Jocelyn Spottiswoode, Telegraph (London), September 10, 2013
A new survey by the United Nations reveals that almost a quarter of men in some Asian countries admit to having committed a rape.
The study was based on interviews with more than 10, 000 men in Bangladesh, China, Cambodia, Indonesia, Papua New Guinea, and Sri Lanka.
Results showed that rape within relationships was most common; while 11 percent of men admitting to raping a woman who was not their partner, the figure rose to 24 percent when their partners were included in the question.
45 percent of those admitting to rape said they had raped more than one woman, more than half of the men who had raped a non-partner woman did so for the first time as teenagers.
Although prevalence varied widely between locations, in general, Papua New Guinea consistently had the highest statistics and Bangladesh and Indonesia the lowest within the various criteria. Researchers were careful not to use the word ‘rape’ and instead asked “Have you ever forced a woman who was not your wife or girlfriend at the time to have sex?” or “Have you ever had sex with a woman who was too drugged or drunk to indicate whether she wanted it?” They were also asked why.
Reasons varied between sexual entitlement (73 per cent), entertainment (59 per cent), anger or punishment (38 percent) and alcohol or substance use (27 per cent). Of these men only 55 percent felt guilty and just 23 percent had ever been to prison for rape.
The report was coincidentally released at the same time as New Delhi convicted four men of raping and murdering a 23-year-old student last December. The authors of the study stressed that the probe was not intended to be an authoritative statistical overview of rape in the countries specified, but rather to seek insight into sexual violence and its causes.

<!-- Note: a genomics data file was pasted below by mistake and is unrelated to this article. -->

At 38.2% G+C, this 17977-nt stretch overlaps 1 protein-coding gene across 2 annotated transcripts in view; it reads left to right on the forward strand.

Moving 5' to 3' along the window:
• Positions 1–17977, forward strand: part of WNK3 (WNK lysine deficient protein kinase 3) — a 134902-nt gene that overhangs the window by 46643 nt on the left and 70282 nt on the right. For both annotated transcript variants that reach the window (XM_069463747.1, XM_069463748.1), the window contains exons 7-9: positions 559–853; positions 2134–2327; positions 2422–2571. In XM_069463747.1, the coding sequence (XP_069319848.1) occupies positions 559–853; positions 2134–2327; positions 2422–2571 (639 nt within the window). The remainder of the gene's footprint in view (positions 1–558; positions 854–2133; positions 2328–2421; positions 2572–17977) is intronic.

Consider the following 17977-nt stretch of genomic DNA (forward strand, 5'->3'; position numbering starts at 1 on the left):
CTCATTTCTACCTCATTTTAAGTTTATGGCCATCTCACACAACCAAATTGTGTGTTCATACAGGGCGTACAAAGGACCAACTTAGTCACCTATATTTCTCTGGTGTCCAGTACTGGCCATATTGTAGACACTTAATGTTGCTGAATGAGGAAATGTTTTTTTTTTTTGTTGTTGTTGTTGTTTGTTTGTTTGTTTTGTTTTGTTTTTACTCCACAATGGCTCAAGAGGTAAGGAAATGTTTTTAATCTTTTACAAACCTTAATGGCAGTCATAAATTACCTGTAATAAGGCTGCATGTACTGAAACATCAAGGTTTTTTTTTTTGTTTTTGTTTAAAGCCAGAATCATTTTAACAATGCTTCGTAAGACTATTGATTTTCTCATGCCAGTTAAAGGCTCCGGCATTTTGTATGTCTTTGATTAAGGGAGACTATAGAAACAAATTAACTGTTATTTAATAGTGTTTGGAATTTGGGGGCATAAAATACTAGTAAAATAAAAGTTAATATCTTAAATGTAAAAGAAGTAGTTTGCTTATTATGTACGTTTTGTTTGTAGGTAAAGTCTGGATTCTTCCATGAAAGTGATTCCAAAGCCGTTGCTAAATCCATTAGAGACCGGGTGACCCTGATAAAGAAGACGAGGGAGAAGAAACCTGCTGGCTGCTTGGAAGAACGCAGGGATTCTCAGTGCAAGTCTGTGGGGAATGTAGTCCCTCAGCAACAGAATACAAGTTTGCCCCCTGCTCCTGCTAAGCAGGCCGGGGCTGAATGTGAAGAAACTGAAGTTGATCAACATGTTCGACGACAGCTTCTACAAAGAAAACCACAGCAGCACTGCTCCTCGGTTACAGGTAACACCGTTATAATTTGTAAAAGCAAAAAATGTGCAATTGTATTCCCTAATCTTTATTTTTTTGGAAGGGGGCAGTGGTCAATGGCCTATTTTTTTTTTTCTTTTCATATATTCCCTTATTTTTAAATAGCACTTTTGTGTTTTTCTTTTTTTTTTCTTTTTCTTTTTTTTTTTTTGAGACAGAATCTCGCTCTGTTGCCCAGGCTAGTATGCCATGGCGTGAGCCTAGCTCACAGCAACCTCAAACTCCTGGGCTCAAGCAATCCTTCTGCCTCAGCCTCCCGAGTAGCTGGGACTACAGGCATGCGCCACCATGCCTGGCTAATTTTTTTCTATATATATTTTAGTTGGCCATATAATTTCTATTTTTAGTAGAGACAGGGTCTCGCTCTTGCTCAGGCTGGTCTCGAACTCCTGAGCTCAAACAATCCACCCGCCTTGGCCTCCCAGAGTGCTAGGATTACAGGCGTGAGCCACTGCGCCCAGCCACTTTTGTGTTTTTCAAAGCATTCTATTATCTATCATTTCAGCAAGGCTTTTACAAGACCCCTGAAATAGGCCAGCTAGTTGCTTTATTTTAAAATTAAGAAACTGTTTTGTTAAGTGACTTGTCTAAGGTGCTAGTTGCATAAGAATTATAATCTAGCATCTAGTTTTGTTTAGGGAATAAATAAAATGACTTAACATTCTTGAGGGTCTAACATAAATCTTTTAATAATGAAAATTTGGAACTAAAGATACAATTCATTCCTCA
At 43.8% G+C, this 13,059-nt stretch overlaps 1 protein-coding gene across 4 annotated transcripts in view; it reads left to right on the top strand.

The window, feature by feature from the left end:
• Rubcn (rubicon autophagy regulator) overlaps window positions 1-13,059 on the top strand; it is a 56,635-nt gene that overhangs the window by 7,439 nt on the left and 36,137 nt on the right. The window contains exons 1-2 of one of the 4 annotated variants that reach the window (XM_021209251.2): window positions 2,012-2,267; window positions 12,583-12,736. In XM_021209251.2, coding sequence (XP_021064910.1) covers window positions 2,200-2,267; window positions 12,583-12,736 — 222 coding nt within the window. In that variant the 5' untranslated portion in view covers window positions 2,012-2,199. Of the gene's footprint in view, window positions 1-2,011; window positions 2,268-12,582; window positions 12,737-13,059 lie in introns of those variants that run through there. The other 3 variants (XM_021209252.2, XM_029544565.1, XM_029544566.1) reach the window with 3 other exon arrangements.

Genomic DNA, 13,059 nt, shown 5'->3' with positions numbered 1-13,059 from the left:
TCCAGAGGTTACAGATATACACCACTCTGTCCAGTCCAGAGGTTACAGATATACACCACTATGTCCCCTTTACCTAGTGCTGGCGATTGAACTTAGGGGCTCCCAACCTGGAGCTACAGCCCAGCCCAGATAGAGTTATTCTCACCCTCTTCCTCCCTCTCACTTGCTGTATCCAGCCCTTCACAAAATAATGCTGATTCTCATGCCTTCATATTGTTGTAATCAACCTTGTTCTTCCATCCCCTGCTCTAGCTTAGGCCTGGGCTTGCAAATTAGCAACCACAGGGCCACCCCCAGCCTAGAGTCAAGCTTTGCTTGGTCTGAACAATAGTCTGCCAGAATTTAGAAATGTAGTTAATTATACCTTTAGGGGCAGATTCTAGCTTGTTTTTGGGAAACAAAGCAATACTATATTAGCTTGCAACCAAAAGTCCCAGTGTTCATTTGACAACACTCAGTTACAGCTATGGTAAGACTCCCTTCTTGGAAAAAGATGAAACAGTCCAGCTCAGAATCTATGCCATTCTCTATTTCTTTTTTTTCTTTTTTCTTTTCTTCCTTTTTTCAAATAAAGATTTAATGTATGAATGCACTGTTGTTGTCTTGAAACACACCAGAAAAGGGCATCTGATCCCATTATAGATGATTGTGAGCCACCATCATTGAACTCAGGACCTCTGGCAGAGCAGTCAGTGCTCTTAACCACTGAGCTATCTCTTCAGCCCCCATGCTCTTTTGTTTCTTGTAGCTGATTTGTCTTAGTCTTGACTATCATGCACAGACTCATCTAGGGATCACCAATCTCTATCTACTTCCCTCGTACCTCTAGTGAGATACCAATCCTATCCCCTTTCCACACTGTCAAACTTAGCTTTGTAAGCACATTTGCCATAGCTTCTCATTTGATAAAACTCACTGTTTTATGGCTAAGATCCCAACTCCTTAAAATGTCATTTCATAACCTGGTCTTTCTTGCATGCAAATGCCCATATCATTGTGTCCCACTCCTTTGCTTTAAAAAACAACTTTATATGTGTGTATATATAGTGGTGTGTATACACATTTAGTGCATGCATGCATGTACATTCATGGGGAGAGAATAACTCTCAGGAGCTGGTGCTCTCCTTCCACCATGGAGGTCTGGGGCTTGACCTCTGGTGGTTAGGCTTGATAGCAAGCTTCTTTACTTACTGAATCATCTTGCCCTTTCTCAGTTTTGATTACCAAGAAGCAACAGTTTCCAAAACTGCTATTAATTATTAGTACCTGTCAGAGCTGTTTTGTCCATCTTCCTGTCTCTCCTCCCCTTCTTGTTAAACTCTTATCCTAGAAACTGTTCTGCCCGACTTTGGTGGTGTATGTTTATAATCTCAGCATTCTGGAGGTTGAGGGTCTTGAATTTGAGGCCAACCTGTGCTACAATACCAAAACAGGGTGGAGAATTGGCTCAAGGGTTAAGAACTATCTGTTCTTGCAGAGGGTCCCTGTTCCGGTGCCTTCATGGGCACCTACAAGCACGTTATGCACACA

Men who had been sexually abused as a child or raped themselves were likelier to commit rape. Those who had a history of physical violence towards a partner, a large number of sexual partners, or who had previously paid for sex were also more likely to commit rape, as were gang members and men with alcohol problems
Rape was also more prevalent in places that had been theatres of conflict, such as Bougainville and Jayapura, in Indonesia’s restive Papua province.
“Rape doesn’t just involve someone with a gun to a woman’s head,” said Michele Decker, an assistant professor at Johns Hopkins Bloomberg School of Public Health, who co-wrote an accompanying commentary. “People tend to think of rape as something someone else would do.”
Charlotte Watts, a specialist in rape research and a professor at the London School of Hygiene and Tropical Medicine, who was not part of the study, said the study was bold but thorough and the data was reliable, “However, that 30 per cent or more of men in each country who reported having forced a woman to have sex had first done this by the age of 19 speaks to the need to challenge prevalent norms about masculinity and notions of sexual entitlement at an early age.” She also added that some programs in Africa based on challenging traditional ideas of masculinity are proving successful.